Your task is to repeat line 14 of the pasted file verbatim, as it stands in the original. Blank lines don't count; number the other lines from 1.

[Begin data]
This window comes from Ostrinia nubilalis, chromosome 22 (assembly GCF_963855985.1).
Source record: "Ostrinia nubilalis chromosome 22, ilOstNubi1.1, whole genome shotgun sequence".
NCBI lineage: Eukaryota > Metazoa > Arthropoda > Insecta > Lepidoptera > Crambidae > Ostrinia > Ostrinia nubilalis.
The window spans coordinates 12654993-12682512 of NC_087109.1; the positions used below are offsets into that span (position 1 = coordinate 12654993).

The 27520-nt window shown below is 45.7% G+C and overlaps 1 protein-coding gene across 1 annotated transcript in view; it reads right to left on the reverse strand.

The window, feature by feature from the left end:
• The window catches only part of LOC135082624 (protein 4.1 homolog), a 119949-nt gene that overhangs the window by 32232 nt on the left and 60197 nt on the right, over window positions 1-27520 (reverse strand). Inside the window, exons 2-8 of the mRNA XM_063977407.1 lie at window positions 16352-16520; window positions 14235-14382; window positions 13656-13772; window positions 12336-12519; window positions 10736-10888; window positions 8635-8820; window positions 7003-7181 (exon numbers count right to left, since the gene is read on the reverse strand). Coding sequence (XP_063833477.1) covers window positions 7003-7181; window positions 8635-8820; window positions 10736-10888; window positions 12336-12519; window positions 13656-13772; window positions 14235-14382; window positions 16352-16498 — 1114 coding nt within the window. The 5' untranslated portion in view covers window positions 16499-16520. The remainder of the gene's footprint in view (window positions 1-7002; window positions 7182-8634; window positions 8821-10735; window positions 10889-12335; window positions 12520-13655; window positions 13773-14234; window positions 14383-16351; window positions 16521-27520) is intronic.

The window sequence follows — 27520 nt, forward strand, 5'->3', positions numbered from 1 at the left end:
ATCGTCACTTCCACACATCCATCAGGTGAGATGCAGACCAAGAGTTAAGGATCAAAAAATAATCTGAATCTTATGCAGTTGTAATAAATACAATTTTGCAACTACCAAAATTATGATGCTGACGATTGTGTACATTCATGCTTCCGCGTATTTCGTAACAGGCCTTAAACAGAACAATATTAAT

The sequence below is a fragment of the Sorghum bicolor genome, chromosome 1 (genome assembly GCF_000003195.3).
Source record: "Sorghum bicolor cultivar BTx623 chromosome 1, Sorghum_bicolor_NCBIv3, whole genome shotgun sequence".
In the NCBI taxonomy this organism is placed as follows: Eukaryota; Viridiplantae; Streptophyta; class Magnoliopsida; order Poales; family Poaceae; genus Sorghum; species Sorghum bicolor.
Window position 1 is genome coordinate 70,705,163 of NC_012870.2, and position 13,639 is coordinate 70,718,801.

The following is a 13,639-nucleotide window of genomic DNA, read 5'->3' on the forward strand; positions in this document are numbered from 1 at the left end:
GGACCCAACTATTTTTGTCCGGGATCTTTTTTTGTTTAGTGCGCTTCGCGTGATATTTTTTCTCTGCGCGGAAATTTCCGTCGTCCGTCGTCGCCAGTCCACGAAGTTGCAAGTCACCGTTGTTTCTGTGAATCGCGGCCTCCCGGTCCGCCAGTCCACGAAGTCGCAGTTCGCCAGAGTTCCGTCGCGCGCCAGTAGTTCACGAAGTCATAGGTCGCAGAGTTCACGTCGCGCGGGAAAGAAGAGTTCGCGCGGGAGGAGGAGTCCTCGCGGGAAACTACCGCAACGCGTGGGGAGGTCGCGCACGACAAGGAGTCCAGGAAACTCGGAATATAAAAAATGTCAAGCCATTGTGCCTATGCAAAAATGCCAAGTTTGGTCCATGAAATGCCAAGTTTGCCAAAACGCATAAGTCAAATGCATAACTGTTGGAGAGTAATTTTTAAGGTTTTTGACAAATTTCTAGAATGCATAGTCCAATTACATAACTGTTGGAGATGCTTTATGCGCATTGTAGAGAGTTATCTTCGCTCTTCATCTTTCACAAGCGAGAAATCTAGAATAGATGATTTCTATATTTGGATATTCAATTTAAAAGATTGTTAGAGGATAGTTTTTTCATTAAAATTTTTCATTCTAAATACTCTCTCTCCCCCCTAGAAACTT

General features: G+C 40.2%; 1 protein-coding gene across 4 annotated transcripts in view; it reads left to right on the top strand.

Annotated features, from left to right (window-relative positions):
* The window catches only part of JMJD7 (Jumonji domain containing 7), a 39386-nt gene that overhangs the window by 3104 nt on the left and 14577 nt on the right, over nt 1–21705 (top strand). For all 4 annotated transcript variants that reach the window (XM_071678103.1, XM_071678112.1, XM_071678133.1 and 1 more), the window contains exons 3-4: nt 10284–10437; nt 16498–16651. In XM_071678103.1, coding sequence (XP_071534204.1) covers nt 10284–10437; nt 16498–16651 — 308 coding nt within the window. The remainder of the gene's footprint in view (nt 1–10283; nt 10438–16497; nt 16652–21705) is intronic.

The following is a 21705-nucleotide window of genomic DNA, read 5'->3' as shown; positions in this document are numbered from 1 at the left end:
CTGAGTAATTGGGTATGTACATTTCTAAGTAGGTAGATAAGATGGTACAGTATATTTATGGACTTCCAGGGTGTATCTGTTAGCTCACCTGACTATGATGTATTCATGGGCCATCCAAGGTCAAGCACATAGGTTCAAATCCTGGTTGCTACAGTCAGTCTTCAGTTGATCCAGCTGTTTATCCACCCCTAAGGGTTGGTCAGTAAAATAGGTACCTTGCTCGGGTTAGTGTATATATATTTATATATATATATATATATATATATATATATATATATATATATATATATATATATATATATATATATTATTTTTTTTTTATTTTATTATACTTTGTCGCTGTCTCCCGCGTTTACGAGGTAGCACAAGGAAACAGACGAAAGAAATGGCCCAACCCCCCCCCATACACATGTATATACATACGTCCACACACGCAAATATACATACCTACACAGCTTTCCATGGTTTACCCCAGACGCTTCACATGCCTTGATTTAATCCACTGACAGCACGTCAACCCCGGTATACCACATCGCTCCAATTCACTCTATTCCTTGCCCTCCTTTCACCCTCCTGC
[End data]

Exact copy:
The following is a 13,639-nucleotide window of genomic DNA, read 5'->3' on the forward strand; positions in this document are numbered from 1 at the left end: